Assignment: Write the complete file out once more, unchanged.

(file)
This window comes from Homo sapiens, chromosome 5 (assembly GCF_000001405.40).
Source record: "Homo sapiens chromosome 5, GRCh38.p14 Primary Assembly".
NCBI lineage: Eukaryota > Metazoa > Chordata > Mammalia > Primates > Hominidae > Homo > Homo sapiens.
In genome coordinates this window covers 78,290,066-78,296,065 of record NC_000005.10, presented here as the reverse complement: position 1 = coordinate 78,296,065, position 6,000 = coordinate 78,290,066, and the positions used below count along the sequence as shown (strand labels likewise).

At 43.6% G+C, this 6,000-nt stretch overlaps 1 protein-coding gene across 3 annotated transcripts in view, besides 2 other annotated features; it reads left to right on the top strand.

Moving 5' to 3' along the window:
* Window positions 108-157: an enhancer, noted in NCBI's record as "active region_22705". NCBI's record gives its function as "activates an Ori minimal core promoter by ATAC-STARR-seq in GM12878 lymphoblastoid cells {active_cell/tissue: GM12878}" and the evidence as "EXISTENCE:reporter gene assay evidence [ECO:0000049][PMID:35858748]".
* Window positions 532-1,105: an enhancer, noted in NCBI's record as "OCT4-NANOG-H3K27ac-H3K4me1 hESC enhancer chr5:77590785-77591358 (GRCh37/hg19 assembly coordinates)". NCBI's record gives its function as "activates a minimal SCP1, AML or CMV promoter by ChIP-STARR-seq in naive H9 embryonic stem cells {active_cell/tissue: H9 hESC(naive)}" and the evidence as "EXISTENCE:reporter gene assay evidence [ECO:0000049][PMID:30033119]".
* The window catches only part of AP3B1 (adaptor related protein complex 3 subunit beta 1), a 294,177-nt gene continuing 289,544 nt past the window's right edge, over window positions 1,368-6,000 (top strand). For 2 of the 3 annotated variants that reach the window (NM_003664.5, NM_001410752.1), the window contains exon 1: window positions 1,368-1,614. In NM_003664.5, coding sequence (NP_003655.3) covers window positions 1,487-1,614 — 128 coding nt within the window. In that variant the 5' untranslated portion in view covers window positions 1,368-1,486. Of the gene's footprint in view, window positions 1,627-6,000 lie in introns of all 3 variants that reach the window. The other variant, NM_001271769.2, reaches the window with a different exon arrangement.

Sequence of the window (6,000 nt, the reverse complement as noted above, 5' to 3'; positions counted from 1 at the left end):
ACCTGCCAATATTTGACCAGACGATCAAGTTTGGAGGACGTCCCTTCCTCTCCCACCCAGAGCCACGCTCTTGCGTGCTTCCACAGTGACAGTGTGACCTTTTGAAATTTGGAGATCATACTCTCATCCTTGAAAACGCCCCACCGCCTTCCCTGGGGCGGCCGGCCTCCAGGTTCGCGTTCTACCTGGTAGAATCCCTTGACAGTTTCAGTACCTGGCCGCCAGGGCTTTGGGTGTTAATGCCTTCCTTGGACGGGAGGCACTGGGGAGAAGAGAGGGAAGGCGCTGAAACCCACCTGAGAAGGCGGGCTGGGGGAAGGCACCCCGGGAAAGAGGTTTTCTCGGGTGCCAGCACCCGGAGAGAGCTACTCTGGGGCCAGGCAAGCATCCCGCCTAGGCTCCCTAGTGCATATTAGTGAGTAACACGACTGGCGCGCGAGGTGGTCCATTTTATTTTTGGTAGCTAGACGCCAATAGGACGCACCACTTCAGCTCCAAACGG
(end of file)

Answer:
This window comes from Homo sapiens, chromosome 5 (assembly GCF_000001405.40).
Source record: "Homo sapiens chromosome 5, GRCh38.p14 Primary Assembly".
NCBI lineage: Eukaryota > Metazoa > Chordata > Mammalia > Primates > Hominidae > Homo > Homo sapiens.
In genome coordinates this window covers 78,290,066-78,296,065 of record NC_000005.10, presented here as the reverse complement: position 1 = coordinate 78,296,065, position 6,000 = coordinate 78,290,066, and the positions used below count along the sequence as shown (strand labels likewise).

At 43.6% G+C, this 6,000-nt stretch overlaps 1 protein-coding gene across 3 annotated transcripts in view, besides 2 other annotated features; it reads left to right on the top strand.

Moving 5' to 3' along the window:
* Window positions 108-157: an enhancer, noted in NCBI's record as "active region_22705". NCBI's record gives its function as "activates an Ori minimal core promoter by ATAC-STARR-seq in GM12878 lymphoblastoid cells {active_cell/tissue: GM12878}" and the evidence as "EXISTENCE:reporter gene assay evidence [ECO:0000049][PMID:35858748]".
* Window positions 532-1,105: an enhancer, noted in NCBI's record as "OCT4-NANOG-H3K27ac-H3K4me1 hESC enhancer chr5:77590785-77591358 (GRCh37/hg19 assembly coordinates)". NCBI's record gives its function as "activates a minimal SCP1, AML or CMV promoter by ChIP-STARR-seq in naive H9 embryonic stem cells {active_cell/tissue: H9 hESC(naive)}" and the evidence as "EXISTENCE:reporter gene assay evidence [ECO:0000049][PMID:30033119]".
* The window catches only part of AP3B1 (adaptor related protein complex 3 subunit beta 1), a 294,177-nt gene continuing 289,544 nt past the window's right edge, over window positions 1,368-6,000 (top strand). For 2 of the 3 annotated variants that reach the window (NM_003664.5, NM_001410752.1), the window contains exon 1: window positions 1,368-1,614. In NM_003664.5, coding sequence (NP_003655.3) covers window positions 1,487-1,614 — 128 coding nt within the window. In that variant the 5' untranslated portion in view covers window positions 1,368-1,486. Of the gene's footprint in view, window positions 1,627-6,000 lie in introns of all 3 variants that reach the window. The other variant, NM_001271769.2, reaches the window with a different exon arrangement.

Sequence of the window (6,000 nt, the reverse complement as noted above, 5' to 3'; positions counted from 1 at the left end):
ACCTGCCAATATTTGACCAGACGATCAAGTTTGGAGGACGTCCCTTCCTCTCCCACCCAGAGCCACGCTCTTGCGTGCTTCCACAGTGACAGTGTGACCTTTTGAAATTTGGAGATCATACTCTCATCCTTGAAAACGCCCCACCGCCTTCCCTGGGGCGGCCGGCCTCCAGGTTCGCGTTCTACCTGGTAGAATCCCTTGACAGTTTCAGTACCTGGCCGCCAGGGCTTTGGGTGTTAATGCCTTCCTTGGACGGGAGGCACTGGGGAGAAGAGAGGGAAGGCGCTGAAACCCACCTGAGAAGGCGGGCTGGGGGAAGGCACCCCGGGAAAGAGGTTTTCTCGGGTGCCAGCACCCGGAGAGAGCTACTCTGGGGCCAGGCAAGCATCCCGCCTAGGCTCCCTAGTGCATATTAGTGAGTAACACGACTGGCGCGCGAGGTGGTCCATTTTATTTTTGGTAGCTAGACGCCAATAGGACGCACCACTTCAGCTCCAAACGG